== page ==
How to disable system restart on Windows 10 [Guide]

You can restart your system any time you want. It’s good for trouble-shooting odd problems. Of course, it’s not just the user that can restart your desktop. Windows 10 can, and will restart your system if it needs to. Windows Update will restart your system if it needs to and for a lot of people, this is annoying. The deferred updates feature and installing updates outside active hours isn’t enough. If you need to disable system restart, you can do so by editing the Windows registry and system tasks.

It’s kind of a long, tedious task but Reddit user aveyo has a BAT file that can take care of it all.

Disable system restart

You can download the BAT file from here. If you, understandably, don’t want to run a script you just downloaded from the internet, you can open it in Notepad and take a look at it.

The script will modify the registry value here;

HKLMSOFTWAREMicrosoftWindows NTCurrentVersionScheduleTaskCacheTreeMicrosoftWindowsUpdateOrchestrator

It will also disable WakeToRun for all tasks that can wake your system and initiate a restart. This is of course Windows Updates. Examine the script and even if you don’t know much about coding, you will be able to see what changes will be made.

You need to run the script with admin rights. Run it once, and system restart will be disabled. Run it a second time, and system restart will be enabled.

‘); if (navigator.appVersion.indexOf(“Mac”)!=-1) document.write(”);

This will work but you ought to know that the changes it makes will be reset when you install a Windows update. If you install a major feature update you can bet your important files that it will reset these settings. If you install security updates, there’s a chance they might be reset.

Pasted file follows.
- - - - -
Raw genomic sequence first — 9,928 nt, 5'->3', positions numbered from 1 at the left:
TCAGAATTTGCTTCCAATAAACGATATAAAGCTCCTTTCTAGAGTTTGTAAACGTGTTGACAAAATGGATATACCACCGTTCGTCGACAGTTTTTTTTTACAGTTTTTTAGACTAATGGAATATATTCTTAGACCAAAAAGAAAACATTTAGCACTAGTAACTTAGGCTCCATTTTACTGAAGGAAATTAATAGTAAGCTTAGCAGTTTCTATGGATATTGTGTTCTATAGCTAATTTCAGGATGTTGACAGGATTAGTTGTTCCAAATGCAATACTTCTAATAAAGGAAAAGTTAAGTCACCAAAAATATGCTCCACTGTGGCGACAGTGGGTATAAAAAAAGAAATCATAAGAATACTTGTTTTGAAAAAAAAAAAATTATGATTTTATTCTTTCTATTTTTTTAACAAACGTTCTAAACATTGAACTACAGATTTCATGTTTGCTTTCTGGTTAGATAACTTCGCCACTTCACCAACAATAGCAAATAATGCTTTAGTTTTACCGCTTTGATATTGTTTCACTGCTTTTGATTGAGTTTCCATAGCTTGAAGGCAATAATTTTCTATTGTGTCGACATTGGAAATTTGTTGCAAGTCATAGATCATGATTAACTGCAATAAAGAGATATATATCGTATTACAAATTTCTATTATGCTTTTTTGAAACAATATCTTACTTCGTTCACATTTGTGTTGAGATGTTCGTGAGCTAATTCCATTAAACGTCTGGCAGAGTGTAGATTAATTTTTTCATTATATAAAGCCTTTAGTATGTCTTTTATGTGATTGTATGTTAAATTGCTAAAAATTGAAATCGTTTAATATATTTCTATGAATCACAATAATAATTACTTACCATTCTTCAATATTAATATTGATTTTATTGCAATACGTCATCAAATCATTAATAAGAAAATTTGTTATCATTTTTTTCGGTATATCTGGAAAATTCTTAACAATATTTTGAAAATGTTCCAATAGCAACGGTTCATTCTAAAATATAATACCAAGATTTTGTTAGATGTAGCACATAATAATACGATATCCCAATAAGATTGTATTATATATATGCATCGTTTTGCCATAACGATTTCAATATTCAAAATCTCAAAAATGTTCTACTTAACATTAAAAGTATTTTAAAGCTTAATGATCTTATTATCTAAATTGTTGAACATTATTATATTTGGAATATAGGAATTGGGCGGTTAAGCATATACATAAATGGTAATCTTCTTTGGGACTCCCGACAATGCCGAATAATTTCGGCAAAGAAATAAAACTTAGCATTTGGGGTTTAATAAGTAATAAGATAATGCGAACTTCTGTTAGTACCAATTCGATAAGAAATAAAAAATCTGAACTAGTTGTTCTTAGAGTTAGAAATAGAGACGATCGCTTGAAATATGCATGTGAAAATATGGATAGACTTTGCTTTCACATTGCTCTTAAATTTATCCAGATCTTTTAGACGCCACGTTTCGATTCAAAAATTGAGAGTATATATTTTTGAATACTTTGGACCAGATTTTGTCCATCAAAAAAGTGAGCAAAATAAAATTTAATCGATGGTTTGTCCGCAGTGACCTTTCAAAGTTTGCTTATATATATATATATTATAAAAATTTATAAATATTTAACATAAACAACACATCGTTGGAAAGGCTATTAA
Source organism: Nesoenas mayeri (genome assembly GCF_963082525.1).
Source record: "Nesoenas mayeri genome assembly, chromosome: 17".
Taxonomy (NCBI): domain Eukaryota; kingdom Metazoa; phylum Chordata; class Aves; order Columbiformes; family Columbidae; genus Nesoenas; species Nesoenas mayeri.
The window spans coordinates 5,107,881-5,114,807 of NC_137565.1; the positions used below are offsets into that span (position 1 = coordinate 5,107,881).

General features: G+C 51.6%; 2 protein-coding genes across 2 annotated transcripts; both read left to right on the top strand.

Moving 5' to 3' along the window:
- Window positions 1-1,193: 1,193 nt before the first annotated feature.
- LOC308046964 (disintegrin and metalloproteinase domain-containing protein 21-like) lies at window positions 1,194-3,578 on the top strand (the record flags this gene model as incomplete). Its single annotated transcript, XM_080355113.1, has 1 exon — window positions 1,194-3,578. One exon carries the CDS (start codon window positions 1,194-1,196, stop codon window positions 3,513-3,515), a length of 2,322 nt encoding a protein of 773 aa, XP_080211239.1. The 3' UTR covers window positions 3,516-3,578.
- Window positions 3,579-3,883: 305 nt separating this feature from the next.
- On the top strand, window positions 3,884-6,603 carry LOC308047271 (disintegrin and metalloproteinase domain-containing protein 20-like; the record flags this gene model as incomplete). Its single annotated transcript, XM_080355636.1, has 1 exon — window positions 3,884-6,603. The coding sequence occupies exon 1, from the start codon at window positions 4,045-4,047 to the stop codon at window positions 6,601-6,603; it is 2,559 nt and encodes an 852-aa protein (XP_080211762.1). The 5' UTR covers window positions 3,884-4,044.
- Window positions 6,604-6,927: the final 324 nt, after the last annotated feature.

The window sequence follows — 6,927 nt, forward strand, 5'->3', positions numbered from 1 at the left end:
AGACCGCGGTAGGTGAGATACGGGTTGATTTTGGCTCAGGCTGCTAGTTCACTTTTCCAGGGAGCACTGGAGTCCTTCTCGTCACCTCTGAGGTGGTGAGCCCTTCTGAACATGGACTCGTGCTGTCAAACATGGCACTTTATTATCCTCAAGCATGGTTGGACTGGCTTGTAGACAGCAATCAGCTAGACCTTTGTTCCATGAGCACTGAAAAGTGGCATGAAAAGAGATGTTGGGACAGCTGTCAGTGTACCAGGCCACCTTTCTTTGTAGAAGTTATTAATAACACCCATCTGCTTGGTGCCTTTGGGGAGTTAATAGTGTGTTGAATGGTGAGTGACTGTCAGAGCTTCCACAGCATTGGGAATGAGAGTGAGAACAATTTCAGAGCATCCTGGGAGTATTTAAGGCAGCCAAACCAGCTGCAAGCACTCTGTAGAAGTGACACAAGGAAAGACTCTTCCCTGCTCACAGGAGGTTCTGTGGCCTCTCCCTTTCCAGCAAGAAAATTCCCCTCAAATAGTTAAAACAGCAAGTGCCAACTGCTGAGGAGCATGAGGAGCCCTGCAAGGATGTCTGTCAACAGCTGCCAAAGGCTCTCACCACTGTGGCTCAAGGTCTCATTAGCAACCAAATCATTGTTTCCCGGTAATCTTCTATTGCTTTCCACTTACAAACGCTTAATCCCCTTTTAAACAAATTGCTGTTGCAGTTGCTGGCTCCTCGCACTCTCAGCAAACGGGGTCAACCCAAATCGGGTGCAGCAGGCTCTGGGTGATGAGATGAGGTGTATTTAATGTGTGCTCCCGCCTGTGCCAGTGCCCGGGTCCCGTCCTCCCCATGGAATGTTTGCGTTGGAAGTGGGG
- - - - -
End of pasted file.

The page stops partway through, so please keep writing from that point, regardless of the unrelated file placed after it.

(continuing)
If you choose to disable system restart, you need to be careful with your updates. This script will not block updates so they will still download and install however, some updates will install and require a system restart. If you don’t restart your system, the update might cause problems or, at the very least, it will block other updates from installing correctly. You need to be responsible with how you use the script.

It’s best used for a specific time period; i.e., when you don’t want your system restarting regardless of what the cause is e.g., when you’re downloading a really big file. After that, you should allow Windows 10 to restart your system when/if it needs to. As annoying as it may be, it is necessary.

If you don’t want to use a script, consider using Shutdown Blocker.

About Alex Miller 12813 Articles
Alex Miller is a bestselling Tech author currently working here. His work has received a lot of appreciation from users and is being made to work hard to meet the user's expectations.

Be the first to comment

Leave a Reply

Your email address will not be published.